Dr. Ibram X Kendi’s groundbreaking work, “Stamped from the Beginning: The Definitive History of Racist Ideas in America,” initially published in 2016, has taken on various forms, with this 92-minute film emerging as one of the most compelling adaptations. In the company of Ava DuVernay’s Academy Award-winning “13th” and Elvis Mitchell’s wonderfully idiosyncratic “Is That Black Enough for You?!?”, it further cements Netflix’s standing as a hub for impactful Black history documentaries.
The film distinguishes itself by centering Black women’s perspectives on the history of American racism. With the exception of Kendi, every expert commentator in the film is a Black woman, a noteworthy choice that adds depth to the narrative. The inclusion of iconic movement leader Angela Davis is a coup, even if her contributions are minimal. The film shines with insights from dynamic police reform advocate Brittany Packnett Cunningham and poet Honorée Fanonne Jeffers, whose vocal intonation becomes a powerful tool for commentary on the intricate intersection of race, class, and gender.
This feminine lens injects fresh life into familiar themes by highlighting the stories of overlooked figures. Rather than focusing on Frederick Douglass, the film delves into the narrative of enslaved poet Phillis Wheatley. Instead of centering on W.E.B. Du Bois, we learn about his NAACP contemporary, Ida B Wells. While Public Enemy’s “Fight the Power” inevitably makes an appearance, Little Simz’s “Introvert” adds an even more potent dimension.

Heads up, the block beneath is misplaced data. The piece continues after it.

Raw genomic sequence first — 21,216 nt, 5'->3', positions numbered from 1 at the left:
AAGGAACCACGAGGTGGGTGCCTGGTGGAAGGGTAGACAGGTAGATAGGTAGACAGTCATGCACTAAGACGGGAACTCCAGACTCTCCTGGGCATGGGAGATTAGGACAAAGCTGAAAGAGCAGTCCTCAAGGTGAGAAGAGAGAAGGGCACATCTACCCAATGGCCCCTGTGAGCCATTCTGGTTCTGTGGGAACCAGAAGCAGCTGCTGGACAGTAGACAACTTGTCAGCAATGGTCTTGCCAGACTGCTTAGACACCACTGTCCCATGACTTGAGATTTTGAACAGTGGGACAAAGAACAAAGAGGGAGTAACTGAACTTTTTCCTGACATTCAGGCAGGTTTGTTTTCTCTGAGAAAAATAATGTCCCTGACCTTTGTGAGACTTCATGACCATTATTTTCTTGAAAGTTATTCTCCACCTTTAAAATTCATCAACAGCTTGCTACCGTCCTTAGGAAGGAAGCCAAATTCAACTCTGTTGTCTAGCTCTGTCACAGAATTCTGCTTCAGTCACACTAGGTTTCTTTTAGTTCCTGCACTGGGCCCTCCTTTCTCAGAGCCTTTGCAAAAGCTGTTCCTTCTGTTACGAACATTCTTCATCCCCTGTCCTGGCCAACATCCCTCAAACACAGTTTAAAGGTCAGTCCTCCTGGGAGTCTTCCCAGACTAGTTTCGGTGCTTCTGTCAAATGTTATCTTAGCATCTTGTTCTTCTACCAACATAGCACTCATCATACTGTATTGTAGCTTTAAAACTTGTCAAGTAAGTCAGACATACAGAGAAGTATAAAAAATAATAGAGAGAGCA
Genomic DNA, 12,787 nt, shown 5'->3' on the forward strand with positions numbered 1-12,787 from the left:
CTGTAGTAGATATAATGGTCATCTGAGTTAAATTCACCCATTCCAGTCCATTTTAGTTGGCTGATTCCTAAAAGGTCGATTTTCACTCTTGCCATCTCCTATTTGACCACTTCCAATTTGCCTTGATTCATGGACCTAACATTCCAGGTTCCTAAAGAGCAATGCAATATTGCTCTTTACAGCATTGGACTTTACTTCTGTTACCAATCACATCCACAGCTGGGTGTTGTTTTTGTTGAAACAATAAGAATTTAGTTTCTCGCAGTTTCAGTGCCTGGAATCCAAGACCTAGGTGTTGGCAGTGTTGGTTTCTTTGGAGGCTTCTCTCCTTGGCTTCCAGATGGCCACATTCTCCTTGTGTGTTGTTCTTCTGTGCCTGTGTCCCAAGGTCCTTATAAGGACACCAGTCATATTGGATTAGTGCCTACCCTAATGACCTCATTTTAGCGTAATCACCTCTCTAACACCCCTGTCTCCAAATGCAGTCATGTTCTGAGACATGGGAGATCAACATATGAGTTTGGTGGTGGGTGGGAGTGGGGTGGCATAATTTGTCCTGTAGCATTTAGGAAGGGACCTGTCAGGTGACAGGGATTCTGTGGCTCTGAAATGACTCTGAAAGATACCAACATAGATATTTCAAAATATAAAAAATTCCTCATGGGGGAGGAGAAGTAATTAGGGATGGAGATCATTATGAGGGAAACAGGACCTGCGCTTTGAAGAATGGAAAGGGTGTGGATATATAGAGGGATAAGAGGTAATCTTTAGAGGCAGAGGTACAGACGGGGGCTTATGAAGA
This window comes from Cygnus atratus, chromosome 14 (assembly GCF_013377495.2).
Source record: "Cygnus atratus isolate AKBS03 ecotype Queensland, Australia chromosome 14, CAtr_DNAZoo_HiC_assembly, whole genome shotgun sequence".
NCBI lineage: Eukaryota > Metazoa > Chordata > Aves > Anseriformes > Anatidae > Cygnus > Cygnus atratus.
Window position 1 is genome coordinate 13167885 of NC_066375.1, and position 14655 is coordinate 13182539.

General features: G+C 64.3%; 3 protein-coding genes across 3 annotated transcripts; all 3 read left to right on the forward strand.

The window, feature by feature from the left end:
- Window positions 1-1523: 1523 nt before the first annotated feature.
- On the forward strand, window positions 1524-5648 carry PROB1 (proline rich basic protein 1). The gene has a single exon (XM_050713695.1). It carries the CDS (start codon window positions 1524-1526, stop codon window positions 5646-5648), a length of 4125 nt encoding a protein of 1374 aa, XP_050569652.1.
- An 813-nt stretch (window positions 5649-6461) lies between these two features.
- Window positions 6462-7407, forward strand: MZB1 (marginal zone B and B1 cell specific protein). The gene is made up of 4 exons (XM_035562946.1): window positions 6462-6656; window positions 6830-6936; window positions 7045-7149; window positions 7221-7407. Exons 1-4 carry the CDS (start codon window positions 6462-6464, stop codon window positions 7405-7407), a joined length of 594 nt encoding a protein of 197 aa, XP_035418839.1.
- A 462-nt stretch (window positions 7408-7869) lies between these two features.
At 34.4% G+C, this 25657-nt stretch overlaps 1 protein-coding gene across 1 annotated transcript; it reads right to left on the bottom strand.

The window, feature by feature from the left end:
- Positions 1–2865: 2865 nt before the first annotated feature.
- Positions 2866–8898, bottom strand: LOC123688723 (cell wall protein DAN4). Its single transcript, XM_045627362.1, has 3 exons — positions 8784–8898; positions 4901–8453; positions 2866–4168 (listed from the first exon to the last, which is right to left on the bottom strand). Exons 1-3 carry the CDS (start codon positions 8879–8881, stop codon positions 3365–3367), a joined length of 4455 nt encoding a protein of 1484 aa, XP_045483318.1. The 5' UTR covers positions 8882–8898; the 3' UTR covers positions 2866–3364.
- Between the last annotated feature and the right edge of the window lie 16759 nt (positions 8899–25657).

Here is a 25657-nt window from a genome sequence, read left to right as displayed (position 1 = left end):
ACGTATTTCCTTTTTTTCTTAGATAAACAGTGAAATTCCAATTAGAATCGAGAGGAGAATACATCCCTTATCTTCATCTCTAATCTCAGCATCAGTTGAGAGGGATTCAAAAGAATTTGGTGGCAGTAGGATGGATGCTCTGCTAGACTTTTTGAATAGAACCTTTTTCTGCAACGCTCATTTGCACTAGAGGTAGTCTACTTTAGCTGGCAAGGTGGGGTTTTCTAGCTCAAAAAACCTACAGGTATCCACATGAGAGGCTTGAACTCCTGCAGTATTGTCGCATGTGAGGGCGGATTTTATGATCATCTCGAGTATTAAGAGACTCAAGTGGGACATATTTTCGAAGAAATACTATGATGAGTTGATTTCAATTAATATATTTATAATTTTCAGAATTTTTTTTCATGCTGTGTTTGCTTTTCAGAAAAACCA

The film’s ability to swiftly traverse extensive territories of racial thinking is aided by its captivating soundtrack. When the theoretical discussions become dense, the film grabs our attention with a rhythmically edited montage of pop culture provocations—Confederate flag bikinis, stereotypical depictions of Black women, images of crack-smokers with jerry curls—enhanced by animations from LA’s Awesome + Modest. These animations bring historical episodes to life with a flair that surpasses traditional dramatic re-enactments.
Director Roger Ross Williams impressively maintains a cohesive thread throughout this blend of revelry and stirring speeches, connecting a senator’s 1860 speech to viral TikToks featuring white women calling the police on Black individuals in 2020. While the film chronicles the beginning of the journey, the prospect of the US reaching a point where “existing while Black” is not deemed a crime still appears distant.